Eurozone output soared by 12.7 percent in the third quarter, its sharpest recorded increase, as the bloc bounced back from the depths of the coronavirus lockdown, EU agency Eurostat said Friday.
But, despite the rebound, total gross domestic product in the 19-country zone is still 4.3 percent down on the third quarter of 2019, while unemployment numbers for September and the inflation estimate for October remained flat.
In the European Union as a whole, including member states outside the single currency area, GDP increased by 12.1 percent in the third quarter, but remained 3.9 percent down on the same period last year.
"These were by far the sharpest increases observed since time series started in 1995," Eurostat said.
Europe is now in the grip of a second wave of the epidemic, and several countries have begun to reintroduce various forms and level of lockdown, promising further economic turbulence.
In September, the eurozone's seasonally adjusted unemployment rate stood at 8.3 percent, stable over August and up from 7.5 percent in September 2019 -- implying that 15.9 million people are out of work in the EU, 13.6 million of them in the eurozone.
Eurostat's first estimate for the annual eurozone inflation rate in October is stable at -0.3 percent, still well below the European Central Bank's target of a positive rate just below two percent.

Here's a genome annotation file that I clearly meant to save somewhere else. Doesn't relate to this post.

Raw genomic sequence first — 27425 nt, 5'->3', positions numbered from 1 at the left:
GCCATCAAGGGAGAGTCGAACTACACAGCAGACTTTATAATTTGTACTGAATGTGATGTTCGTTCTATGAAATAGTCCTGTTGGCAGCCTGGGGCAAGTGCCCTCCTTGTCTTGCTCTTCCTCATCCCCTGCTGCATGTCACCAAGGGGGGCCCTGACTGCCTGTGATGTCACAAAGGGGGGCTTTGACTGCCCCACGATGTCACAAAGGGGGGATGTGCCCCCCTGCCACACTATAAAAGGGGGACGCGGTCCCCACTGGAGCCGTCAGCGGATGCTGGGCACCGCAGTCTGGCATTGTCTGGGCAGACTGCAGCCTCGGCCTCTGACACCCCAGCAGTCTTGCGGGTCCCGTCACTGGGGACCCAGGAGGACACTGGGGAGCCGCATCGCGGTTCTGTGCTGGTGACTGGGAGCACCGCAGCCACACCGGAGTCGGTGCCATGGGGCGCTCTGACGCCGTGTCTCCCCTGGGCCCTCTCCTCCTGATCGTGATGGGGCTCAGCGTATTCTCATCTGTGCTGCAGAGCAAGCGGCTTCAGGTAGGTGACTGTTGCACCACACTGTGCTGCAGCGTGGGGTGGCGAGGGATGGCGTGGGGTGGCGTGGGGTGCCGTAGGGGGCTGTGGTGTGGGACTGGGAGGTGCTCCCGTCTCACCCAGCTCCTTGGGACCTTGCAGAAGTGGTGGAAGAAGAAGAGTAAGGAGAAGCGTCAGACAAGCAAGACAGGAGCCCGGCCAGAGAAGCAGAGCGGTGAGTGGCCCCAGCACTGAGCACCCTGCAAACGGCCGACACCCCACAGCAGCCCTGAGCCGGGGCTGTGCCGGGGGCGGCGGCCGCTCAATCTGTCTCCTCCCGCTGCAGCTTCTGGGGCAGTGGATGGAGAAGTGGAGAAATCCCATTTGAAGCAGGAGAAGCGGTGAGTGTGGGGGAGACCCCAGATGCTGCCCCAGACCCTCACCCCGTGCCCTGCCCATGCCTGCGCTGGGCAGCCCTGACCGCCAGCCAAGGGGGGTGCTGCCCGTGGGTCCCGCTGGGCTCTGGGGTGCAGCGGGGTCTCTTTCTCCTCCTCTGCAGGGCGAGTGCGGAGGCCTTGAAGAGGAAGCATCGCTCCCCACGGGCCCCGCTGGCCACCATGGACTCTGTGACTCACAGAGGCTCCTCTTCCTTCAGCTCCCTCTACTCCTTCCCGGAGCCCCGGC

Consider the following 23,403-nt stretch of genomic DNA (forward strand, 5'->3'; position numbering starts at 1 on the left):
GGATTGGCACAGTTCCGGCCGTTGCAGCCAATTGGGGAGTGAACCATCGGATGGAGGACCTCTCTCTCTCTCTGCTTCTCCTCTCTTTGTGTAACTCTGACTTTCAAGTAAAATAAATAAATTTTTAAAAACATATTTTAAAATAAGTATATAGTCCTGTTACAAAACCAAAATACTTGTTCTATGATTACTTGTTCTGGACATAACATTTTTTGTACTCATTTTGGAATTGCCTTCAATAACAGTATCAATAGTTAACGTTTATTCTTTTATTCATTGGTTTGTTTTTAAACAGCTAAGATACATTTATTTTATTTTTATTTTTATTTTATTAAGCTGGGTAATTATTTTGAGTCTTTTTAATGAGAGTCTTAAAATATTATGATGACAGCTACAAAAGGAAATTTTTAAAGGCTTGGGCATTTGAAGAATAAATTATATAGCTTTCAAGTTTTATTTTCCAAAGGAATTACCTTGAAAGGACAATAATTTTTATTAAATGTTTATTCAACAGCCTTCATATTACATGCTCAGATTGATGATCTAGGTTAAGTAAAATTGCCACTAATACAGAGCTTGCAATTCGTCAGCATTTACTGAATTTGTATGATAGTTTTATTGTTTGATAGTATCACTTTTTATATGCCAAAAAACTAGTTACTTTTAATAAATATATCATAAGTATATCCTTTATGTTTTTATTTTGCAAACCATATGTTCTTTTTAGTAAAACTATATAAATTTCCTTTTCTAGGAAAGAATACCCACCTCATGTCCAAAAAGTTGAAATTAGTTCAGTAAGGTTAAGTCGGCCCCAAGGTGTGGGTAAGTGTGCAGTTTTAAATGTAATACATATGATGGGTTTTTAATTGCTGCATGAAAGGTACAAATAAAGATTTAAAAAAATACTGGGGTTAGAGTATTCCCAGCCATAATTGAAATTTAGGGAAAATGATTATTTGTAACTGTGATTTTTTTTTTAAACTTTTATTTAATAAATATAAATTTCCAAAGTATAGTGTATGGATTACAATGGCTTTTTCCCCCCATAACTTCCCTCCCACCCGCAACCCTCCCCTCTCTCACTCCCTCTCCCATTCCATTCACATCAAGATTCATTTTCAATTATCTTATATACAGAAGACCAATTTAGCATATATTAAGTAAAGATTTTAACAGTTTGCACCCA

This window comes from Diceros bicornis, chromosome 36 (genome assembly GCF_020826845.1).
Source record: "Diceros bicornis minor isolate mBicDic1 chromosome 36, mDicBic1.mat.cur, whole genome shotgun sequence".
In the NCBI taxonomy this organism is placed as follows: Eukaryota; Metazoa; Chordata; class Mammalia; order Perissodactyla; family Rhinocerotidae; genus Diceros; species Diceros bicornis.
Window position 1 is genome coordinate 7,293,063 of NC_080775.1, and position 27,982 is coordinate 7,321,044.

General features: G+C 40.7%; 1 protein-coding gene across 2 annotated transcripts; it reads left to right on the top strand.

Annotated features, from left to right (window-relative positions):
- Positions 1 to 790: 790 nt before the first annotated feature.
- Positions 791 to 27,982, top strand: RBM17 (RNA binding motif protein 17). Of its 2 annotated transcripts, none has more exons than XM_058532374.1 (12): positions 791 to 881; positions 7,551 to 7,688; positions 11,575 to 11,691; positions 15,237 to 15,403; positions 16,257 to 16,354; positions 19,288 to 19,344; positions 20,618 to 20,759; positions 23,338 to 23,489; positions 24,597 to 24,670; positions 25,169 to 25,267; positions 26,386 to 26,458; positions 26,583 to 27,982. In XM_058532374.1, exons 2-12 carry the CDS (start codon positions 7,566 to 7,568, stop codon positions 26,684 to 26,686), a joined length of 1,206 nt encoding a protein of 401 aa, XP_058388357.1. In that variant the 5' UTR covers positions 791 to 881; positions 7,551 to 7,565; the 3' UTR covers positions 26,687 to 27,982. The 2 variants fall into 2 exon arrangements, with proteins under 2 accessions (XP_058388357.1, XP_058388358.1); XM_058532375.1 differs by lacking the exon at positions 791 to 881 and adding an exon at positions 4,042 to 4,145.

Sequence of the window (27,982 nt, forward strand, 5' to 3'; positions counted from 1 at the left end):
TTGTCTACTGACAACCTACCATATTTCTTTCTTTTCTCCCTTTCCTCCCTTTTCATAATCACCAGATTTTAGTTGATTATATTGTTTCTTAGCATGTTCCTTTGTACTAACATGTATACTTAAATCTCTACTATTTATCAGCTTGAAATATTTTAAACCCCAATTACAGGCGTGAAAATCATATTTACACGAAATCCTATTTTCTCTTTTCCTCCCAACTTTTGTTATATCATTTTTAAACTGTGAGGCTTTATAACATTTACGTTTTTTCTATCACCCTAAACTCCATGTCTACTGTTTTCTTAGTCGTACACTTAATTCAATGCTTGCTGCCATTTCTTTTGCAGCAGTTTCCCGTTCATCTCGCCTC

The German economy grew by 8.2 percent in the third quarter and is expected to shrink less than expected in 2020, official data showed Friday, even as the country faces new shutdowns to contain a second coronavirus wave.
Federal statistics agency Destatis said the rebound in July to September, coming after a historic slump in the second quarter, was driven by "higher final consumption expenditure of households, higher capital formation in machinery and equipment and a sharp increase in exports".
Analysts from financial information service Factset had predicted an increase in gross domestic product of 7.4 percent after a plunge of almost 10 percent during the second quarter.
Overall, the government now expects Europe's top economy to shrink by 5.5 percent in 2020, Economy Minister Peter Altmaier said -- an improvement on September's prediction of 5.8 percent.
Its estimate of 4.4 percent growth for 2021 remains unchanged.
"The recovery comes as we are seeing a worsening of the pandemic, but I am sure that with the tough and decisive measures we have taken... we have a real chance to achieve this growth," Altmaier said.